Commodities Week Ahead: Surplus Worries Might Be Back In Oil; Gold Range-Bound
Two weeks ago, this column cautioned that if you were rushing to add to oil’s geopolitical premium in the aftermath of the Saudi attack, it was good to remember there were huge risks on both sides of the oil rally.
While in hindsight that prediction proved accurate, what surprises us is the collapse of almost every bullish driver in the market within just 10 days.
At Friday’s settlement, stood at $55.91 per barrel. closed at $61.91.
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On the week, both the benchmarks lost nearly 4%, marking WTI’s biggest loss since the week ended July 14 and Brent’s deepest slide since the week to Aug. 4. Even more startling, U.S. crude settled just about a $1 higher than where it stood before the Sept. 14 attack, while the U.K. grade’s premium ran right under $2.
Biggest Oil Supply Crisis That Turned Out To Be Not
What was potentially the biggest oil supply crisis in nearly 50 years—disrupting 5% of the world’s daily crude output— was barely felt as a crisis by the trade.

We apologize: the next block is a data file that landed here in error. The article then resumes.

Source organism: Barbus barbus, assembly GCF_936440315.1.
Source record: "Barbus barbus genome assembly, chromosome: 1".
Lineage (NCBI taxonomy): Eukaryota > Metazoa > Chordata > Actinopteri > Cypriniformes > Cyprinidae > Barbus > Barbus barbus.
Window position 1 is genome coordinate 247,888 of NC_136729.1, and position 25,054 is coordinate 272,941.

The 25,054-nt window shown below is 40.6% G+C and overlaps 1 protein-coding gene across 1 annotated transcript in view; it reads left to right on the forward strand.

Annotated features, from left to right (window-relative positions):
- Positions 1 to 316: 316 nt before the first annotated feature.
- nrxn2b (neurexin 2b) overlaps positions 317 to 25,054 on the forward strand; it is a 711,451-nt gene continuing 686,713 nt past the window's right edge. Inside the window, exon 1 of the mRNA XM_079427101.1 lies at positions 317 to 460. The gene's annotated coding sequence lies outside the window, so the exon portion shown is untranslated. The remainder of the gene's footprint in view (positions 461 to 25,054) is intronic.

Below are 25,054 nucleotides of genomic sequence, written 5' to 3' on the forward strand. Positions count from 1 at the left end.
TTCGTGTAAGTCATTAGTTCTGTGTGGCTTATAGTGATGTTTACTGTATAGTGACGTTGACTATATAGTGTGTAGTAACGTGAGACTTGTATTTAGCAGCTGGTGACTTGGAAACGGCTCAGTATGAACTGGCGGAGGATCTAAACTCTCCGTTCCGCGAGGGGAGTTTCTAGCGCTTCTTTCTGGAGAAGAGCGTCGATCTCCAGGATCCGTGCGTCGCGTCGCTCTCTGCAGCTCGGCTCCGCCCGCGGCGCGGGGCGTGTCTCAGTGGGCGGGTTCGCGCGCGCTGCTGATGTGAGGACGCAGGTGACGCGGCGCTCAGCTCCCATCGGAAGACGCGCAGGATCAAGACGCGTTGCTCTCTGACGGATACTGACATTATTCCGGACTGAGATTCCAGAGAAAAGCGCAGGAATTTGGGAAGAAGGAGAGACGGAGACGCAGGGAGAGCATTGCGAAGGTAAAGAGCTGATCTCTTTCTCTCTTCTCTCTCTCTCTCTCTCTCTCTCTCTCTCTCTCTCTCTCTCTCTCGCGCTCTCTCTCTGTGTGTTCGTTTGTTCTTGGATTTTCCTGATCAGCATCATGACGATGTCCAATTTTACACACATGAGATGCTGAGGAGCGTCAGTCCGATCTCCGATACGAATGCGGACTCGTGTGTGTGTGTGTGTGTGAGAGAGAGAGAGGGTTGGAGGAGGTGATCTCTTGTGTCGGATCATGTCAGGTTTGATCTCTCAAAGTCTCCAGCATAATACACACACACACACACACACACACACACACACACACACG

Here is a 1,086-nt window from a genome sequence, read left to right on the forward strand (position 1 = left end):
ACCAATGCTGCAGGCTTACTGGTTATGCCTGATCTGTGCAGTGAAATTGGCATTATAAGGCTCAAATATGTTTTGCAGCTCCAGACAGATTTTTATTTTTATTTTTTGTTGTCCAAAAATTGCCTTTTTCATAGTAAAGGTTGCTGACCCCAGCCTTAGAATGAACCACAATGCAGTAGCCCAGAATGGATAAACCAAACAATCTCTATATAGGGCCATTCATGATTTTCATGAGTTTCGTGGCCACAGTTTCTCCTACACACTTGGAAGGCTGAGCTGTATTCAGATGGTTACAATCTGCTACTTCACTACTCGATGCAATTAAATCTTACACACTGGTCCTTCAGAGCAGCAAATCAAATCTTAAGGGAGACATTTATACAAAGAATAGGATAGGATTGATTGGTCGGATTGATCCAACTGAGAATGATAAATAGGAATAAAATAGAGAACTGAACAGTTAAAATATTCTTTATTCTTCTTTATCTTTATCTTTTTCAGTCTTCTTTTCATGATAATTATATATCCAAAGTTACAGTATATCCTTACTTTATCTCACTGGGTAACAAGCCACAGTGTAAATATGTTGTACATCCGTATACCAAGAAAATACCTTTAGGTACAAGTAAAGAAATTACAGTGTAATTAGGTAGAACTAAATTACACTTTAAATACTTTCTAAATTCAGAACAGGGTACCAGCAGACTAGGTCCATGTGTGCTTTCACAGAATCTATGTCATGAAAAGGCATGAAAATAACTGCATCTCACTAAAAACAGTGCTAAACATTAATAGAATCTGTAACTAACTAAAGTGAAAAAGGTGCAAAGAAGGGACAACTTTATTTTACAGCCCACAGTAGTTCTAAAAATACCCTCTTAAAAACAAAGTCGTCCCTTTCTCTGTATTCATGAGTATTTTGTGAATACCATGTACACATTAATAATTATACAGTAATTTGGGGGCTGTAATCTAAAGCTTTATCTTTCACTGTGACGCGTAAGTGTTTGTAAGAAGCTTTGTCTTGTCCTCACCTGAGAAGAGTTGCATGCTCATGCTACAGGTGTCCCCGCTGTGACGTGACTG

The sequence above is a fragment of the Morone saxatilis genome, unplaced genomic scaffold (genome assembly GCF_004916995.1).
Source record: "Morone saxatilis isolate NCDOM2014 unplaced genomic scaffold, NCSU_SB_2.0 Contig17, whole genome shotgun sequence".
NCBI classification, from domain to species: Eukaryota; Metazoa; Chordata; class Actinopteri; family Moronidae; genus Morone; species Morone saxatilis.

As yet another week begins, whatever risk premium that had lingered in the market could peel away, as initial scares from the attack continue to fade.
Most of the fears revolved around Saudi Aramco and how long and how much of a production loss it would suffer from the hits on its gigantic Abqaiq crude processing facility, which was turning out 5.7 million barrels per day.
But the Saudi state oil company now says not a single barrel of its delivery to customers will be affected by the attack. It says it has patched all blown pipes at Abqaiq in under two weeks, and the facility is back up and fully running.
In an effort to get the market’s focus back on its efforts to launch the world’s largest share sale, Aramco also adds that Saudi oil production capacity as a whole is now higher than before the Sept. 14 attack.
Supply risk: Checked.
War Risk Tamped Down Too, Making Oil A Sell More Than Buy
The other major worry was whether the United States would assist Saudi Arabia in launching a military offensive against Iran, which both blamed for the attack.
Yemen-based Houthi rebels had claimed responsibility for the Sept. 14 raids but some key Western powers—including France, Britain and Germany—have pinned it on Iran, which has denied the charge.
Saudi Arabia’s crown prince warned in an interview broadcast on Sunday that oil prices could spike to “unimaginably high numbers” if the world does not come together to deter Iran. But he added that he would prefer a political solution to a military one.
Houthi rebels said on Saturday they had carried out a major attack near the Yemen border with the southern Saudi region of Najran, and captured many troops and vehicles. But there was no immediate confirmation from Saudi Arabian authorities.
Yet on Friday, reports emerged that Saudi Arabia would agree to a ceasefire in Yemen, where it has been fighting the Houthis for the last four years.